Archbishop William Laud had been in the Tower of London this entire time and while battles and sieges raged across the country, Laud was tried for High treason and execututed. As Wesley writes, “The death of Laud was followed by a total alteration of church-discipline. The Liturgy was, by a public act abolished the day he died, as if he had been the only obstacle to its removal. The church of England was in all respects brought to a conformity to the presbyterian establishment; while the citizens of London, and the Scotch army, gave public thanks for so happy an alteration.” (190-191).
The religious zeal in the country had effects beyond London. As Wesley writes, “these were a body of men that were now growing into consideration; their apparent sanctity, their natural courage excited by enthusiasm, and their unceasing perseverance, began to work considerable effects; and tho’ they were out-numbered in the house of commons, they formed a majority in the army.”(192)
At the start of 1645, Parliament had distinct advantages, but there were still many limitations to Parliament’s hold on the country: something had to change. Thus was born the New Model Army. Under Sir Thomas Fairfax, a soldier who had fought under the continent under Gustavus Adolphus, this new military force would not be restricted by geography. They would be paid directly by parliament, and they would be recruited based on ability and piety rather than blood. Without this explicit intention, the Parliamentarians created the first merit-based military where advancement was based on experience and ability and not who your father was. The famous redcoats the British wore during the American Revolution were first instituted as a military in the New Model Army. As well, there was a special catechism written for the army to explicitly describe quote, “the justification and the qualification of our soldiers. Written for encouragement and instruction of all that have taken up arms in the cause of God.” Wesley writes, “Never was a more singular army assembled. The officers exercises the office of chaplains; and, during the intervals of action, instructed their troops by sermons, prayers, and exhortations.”
Cromwell was eventually placed in command of the calvary, which Prince Rupert would call the Ironsides, because of their ability to cut through opponent forces like a ship.
With his new Army, Fairfax led a siege on Oxford, but he lifted this in the summer in the hopes of meeting the Royalist forces on the field of battle. A siege is long, a battle decisive, and there have been few battles as strategically decisive as the Battle of Naseby on June 14, 1645. All the munitions and artilary were taken, half of the Royalist veterans are captured or killed. The king’s papers were captured which showed his attempts to recruit Irish Catholic’s to his side. Naseby is like if at Gettysburg, the Union had captured all the Confederate generals and canon.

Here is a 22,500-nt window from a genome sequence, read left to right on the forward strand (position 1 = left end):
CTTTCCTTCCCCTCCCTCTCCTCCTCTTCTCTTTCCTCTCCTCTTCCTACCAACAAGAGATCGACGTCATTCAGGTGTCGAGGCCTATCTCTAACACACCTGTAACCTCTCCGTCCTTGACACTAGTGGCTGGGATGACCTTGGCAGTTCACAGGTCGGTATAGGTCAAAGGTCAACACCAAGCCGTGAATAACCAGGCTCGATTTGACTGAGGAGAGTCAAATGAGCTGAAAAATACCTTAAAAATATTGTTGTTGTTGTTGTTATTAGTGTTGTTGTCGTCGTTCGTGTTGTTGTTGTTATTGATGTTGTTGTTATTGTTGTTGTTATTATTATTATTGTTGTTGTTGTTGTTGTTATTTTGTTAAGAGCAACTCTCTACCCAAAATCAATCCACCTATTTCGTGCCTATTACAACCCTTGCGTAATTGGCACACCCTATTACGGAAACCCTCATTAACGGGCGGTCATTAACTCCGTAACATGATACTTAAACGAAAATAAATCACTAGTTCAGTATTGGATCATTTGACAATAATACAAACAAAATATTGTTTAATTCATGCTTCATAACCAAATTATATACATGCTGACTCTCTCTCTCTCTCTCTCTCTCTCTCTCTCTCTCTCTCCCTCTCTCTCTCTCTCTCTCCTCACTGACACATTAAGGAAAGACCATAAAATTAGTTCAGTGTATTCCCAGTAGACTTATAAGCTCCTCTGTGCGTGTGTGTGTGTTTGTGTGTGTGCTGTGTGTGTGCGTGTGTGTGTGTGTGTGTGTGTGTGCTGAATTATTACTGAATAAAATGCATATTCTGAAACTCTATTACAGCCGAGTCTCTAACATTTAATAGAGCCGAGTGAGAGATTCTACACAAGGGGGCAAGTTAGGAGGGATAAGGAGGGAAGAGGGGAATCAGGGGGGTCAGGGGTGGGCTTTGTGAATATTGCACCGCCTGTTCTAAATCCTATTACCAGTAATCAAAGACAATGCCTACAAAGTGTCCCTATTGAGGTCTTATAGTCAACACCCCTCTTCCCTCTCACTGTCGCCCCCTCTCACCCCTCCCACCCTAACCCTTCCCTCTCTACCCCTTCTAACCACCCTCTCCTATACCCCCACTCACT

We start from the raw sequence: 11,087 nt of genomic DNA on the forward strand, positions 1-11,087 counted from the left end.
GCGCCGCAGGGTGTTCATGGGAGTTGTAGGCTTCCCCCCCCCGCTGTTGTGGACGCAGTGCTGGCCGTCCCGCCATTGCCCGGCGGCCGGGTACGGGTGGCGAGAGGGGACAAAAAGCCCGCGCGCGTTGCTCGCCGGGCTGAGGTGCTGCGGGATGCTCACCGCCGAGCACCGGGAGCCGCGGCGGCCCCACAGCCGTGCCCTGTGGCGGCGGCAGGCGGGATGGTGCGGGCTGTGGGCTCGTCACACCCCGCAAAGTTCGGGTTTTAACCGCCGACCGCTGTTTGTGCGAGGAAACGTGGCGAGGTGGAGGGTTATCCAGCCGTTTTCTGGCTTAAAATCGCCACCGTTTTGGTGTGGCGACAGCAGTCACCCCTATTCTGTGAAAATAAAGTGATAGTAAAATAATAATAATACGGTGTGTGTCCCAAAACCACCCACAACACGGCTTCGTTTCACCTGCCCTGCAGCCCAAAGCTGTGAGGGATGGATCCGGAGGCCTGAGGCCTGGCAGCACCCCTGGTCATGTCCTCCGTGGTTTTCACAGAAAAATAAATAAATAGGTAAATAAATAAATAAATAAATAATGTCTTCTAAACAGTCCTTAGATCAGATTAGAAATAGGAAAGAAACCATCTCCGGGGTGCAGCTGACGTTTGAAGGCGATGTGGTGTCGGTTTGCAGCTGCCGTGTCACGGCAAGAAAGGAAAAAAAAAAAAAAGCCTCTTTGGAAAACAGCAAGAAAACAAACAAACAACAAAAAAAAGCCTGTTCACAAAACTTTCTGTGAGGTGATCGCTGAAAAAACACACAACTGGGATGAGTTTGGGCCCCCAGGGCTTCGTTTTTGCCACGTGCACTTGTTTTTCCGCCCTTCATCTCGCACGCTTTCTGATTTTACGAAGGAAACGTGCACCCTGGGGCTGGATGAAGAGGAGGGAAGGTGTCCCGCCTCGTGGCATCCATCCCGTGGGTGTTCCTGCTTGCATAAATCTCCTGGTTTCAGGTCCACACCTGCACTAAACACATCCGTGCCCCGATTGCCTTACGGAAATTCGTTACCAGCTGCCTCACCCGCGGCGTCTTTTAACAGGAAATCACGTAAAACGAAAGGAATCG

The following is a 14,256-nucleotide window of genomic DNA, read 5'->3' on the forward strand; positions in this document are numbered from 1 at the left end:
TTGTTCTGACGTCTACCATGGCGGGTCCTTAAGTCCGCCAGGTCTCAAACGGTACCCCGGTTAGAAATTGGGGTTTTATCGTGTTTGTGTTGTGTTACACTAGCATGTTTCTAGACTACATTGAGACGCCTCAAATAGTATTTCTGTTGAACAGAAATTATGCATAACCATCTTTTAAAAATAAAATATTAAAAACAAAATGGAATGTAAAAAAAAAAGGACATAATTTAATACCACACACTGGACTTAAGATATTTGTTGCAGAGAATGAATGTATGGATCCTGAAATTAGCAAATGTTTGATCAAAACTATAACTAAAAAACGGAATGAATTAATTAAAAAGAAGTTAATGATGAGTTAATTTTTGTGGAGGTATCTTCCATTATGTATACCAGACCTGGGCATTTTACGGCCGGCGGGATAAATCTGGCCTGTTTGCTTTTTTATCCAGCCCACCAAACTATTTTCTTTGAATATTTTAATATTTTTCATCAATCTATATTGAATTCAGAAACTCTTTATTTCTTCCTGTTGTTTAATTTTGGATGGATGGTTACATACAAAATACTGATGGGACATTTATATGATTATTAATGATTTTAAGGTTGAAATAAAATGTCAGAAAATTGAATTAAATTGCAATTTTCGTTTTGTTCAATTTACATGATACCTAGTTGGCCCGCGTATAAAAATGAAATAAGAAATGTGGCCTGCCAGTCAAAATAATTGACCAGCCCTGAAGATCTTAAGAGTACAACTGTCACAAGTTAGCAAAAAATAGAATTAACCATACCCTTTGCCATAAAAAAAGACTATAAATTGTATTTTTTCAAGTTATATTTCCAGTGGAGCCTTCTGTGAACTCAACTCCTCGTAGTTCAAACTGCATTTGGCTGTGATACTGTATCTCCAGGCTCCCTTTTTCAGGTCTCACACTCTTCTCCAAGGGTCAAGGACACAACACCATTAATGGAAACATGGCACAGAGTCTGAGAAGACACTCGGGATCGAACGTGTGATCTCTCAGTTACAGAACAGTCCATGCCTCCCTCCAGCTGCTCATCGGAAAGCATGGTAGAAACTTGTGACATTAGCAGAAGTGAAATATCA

After Naseby, the first stage of the Civil War was effectively over. Charles had no way back to power but he was also no where close to giving up. The Royalists could no longer compete on the open field. In 1647, after sneaking out of Oxford dressed as a servant, Charles surrendered to a Scottish force who eventually traded him to Parliament for 100,000 pounds.
In 1648, Charles negotiated with the Scottish and an Army came from the north, linking up with Royalists. Charles was excited but Cromwell and the New Model Army were nonplussed. They soundly defeated the Scots at the Battle of Preston. Soldiers were quite angry about this and turned on the king in droves. After victory, the army marched to London. They were now the greatest power in the land. Many members of Parliament feared the radicalism of the Army hoped to still treat with the King and, after what Wesley calls “a violent debate,” the King’s treaty passed. But it was too late. Colonel Pride arrived the next day and surrounded the house of parliament and arrested over forty members of Parliament. With only 60 members left, from then on, the Long Parliament would be called the Rump.
Soon, a high court of justice was called and on January 20, 1649, King Charles was brought to trial. Wesley writes that “the conduct of the king under all these instances of low-bred malice was great, firm, and equal.” (216-17)
Charles was found guilty and beheaded on January 30, 1649. Fifty-Nine men had signed his death-warrant four days earlier. Wesley was harsh on those men but light on the King. He wrote,
All agree that king Charles was a pattern of piety, sobriety, temperance and chastity. He could not endure an obscene or a profane word. He was punctual in his devotions both public and private. He was rigorously just; but is supposed to have been sometimes wanting in sincerity. He was a good father, a good master, and a good husband : yea, a fond one, which was the chief source of his troubles; together with the wrong bias towards arbitrary power, which had been instilled into him from his infancy. But for this, he would have been one of the most accomplished princes, that ever sat upon the English throne.” (221)
With the death of Charles came the death of the monarchy as it had been. The next period is called the Commonwealth, followed by the restoration of the Monarchy in 1660. While the Civil War served as a conflagration on the past in order to build a new England. The Commonwealth and Restoration were two failed attempts to do so. Neither lasted a generation, but both left their deep impress on the England of Wesley’s youth, and shaped a conflict inside the Wesley household between John Wesley’s mother and father, next time on the History of Methodism Podcast.
Diane Purkiss, The English Civil War
Christopher Hibbert, Cavaliers and Roundheads
Charles Harding Firth, The Parallel Between the English and American Civil Wars, 1910.
Michael Walzer, The Revolution of the Saints (Cambridge, MA: Cambridge Up, 1965).